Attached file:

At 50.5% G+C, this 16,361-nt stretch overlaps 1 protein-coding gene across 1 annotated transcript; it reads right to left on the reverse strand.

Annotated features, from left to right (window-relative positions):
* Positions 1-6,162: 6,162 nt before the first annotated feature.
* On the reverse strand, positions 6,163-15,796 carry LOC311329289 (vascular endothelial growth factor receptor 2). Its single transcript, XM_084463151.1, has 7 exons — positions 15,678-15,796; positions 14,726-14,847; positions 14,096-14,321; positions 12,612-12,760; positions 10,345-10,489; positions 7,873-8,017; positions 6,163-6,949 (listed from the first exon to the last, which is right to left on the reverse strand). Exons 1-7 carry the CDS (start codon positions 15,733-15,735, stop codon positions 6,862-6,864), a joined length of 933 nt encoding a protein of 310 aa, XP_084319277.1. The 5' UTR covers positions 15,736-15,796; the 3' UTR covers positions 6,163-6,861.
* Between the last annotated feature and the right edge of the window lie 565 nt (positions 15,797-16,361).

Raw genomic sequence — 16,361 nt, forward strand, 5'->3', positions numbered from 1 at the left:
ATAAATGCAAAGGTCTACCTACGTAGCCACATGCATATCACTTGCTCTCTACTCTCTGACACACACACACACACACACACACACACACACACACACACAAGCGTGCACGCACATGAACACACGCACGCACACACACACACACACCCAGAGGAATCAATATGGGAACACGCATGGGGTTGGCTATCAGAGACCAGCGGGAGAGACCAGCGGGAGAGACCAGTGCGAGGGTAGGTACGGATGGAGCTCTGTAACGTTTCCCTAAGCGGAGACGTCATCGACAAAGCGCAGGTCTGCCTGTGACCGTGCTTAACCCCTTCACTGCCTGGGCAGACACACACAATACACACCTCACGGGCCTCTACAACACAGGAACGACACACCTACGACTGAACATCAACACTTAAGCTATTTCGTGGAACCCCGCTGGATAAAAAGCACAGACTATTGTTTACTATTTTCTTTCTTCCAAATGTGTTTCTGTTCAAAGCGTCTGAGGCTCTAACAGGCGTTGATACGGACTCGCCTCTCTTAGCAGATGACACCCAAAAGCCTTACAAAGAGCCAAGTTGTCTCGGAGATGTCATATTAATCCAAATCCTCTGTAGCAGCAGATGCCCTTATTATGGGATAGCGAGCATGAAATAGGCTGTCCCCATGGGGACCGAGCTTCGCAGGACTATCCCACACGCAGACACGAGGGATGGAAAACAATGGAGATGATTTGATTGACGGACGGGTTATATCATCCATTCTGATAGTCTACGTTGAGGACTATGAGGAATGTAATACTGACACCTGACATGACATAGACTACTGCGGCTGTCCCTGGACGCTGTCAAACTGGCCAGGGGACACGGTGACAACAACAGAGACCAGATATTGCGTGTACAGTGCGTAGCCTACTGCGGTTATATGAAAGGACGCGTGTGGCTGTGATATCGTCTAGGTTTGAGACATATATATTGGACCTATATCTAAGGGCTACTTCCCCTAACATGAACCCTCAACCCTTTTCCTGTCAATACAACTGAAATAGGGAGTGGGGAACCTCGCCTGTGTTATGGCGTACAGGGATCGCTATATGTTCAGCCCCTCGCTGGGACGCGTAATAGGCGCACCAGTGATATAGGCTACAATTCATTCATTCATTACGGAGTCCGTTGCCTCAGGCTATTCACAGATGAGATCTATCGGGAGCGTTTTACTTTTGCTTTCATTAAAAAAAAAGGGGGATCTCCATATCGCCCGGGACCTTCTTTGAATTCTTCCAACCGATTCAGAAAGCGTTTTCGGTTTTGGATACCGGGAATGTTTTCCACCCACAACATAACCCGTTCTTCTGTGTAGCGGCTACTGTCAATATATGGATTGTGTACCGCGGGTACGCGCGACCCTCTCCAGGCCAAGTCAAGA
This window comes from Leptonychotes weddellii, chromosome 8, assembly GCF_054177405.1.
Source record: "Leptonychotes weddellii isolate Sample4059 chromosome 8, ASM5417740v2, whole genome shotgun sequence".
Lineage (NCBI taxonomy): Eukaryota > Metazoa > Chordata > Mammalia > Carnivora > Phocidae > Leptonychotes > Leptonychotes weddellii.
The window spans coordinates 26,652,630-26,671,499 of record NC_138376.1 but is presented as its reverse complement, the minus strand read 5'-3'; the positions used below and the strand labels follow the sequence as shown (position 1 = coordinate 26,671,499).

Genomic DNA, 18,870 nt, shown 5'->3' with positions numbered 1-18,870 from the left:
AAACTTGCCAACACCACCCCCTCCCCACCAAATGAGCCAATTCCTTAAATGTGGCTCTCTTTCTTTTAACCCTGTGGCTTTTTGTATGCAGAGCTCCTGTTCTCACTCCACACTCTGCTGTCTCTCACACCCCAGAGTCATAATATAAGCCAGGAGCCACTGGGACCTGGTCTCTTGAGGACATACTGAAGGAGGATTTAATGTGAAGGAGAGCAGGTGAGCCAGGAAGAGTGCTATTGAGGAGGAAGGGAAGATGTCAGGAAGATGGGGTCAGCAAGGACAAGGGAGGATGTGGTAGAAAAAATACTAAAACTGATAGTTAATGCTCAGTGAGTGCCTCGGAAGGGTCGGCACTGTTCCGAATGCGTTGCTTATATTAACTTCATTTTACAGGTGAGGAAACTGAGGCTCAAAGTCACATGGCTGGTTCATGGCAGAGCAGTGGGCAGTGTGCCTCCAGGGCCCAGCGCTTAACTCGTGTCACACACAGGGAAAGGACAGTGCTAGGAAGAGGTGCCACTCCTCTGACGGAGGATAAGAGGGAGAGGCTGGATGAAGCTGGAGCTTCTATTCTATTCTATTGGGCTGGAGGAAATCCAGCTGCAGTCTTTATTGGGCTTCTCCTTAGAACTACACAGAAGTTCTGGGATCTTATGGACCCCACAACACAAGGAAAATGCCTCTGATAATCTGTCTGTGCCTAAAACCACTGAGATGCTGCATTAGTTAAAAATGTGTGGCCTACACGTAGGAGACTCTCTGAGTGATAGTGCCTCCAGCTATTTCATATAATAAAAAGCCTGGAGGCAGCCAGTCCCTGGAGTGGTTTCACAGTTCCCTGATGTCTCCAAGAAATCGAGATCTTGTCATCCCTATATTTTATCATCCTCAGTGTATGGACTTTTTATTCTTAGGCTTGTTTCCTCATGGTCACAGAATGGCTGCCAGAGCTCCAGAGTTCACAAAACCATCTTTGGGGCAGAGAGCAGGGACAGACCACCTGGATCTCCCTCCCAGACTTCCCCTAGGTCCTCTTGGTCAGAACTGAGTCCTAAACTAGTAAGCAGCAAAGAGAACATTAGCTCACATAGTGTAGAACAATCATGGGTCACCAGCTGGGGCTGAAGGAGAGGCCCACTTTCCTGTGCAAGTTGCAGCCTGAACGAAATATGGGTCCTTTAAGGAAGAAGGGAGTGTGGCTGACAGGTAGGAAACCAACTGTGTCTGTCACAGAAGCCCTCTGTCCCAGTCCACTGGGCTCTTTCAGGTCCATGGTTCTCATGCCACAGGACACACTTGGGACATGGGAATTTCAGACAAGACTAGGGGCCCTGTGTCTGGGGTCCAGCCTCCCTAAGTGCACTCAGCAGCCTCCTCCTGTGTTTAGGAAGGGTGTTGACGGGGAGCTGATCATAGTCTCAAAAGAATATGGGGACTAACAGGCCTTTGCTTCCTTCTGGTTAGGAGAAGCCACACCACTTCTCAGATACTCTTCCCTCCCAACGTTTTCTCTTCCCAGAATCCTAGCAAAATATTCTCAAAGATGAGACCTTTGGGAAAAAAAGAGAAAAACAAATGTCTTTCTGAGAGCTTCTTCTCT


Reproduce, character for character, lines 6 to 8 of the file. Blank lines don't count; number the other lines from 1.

Raw genomic sequence — 16,361 nt, forward strand, 5'->3', positions numbered from 1 at the left:
ATAAATGCAAAGGTCTACCTACGTAGCCACATGCATATCACTTGCTCTCTACTCTCTGACACACACACACACACACACACACACACACACACACACACAAGCGTGCACGCACATGAACACACGCACGCACACACACACACACACCCAGAGGAATCAATATGGGAACACGCATGGGGTTGGCTATCAGAGACCAGCGGGAGAGACCAGCGGGAGAGACCAGTGCGAGGGTAGGTACGGATGGAGCTCTGTAACGTTTCCCTAAGCGGAGACGTCATCGACAAAGCGCAGGTCTGCCTGTGACCGTGCTTAACCCCTTCACTGCCTGGGCAGACACACACAATACACACCTCACGGGCCTCTACAACACAGGAACGACACACCTACGACTGAACATCAACACTTAAGCTATTTCGTGGAACCCCGCTGGATAAAAAGCACAGACTATTGTTTACTATTTTCTTTCTTCCAAATGTGTTTCTGTTCAAAGCGTCTGAGGCTCTAACAGGCGTTGATACGGACTCGCCTCTCTTAGCAGATGACACCCAAAAGCCTTACAAAGAGCCAAGTTGTCTCGGAGATGTCATATTAATCCAAATCCTCTGTAGCAGCAGATGCCCTTATTATGGGATAGCGAGCATGAAATAGGCTGTCCCCATGGGGACCGAGCTTCGCAGGACTATCCCACACGCAGACACGAGGGATGGAAAACAATGGAGATGATTTGATTGACGGACGGGTTATATCATCCATTCTGATAGTCTACGTTGAGGACTATGAGGAATGTAATACTGACACCTGACATGACATAGACTACTGCGGCTGTCCCTGGACGCTGTCAAACTGGCCAGGGGACACGGTGACAACAACAGAGACCAGATATTGCGTGTACAGTGCGTAGCCTACTGCGGTTATATGAAAGGACGCGTGTGGCTGTGATATCGTCTAGGTTTGAGACATATATATTGGACCTATATCTAAGGGCTACTTCCCCTAACATGAACCCTCAACCCTTTTCCTGTCAATACAACTGAAATAGGGAGTGGGGAACCTCGCCTGTGTTATGGCGTACAGGGATCGCTATATGTTCAGCCCCTCGCTGGGACGCGTAATAGGCGCACCAGTGATATAGGCTACAATTCATTCATTCATTACGGAGTCCGTTGCCTCAGGCTATTCACAGATGAGATCTATCGGGAGCGTTTTACTTTTGCTTTCATTAAAAAAAAAGGGGGATCTCCATATCGCCCGGGACCTTCTTTGAATTCTTCCAACCGATTCAGAAAGCGTTTTCGGTTTTGGATACCGGGAATGTTTTCCACCCACAACATAACCCGTTCTTCTGTGTAGCGGCTACTGTCAATATATGGATTGTGTACCGCGGGTACGCGCGACCCTCTCCAGGCCAAGTCAAGA
This window comes from Leptonychotes weddellii, chromosome 8, assembly GCF_054177405.1.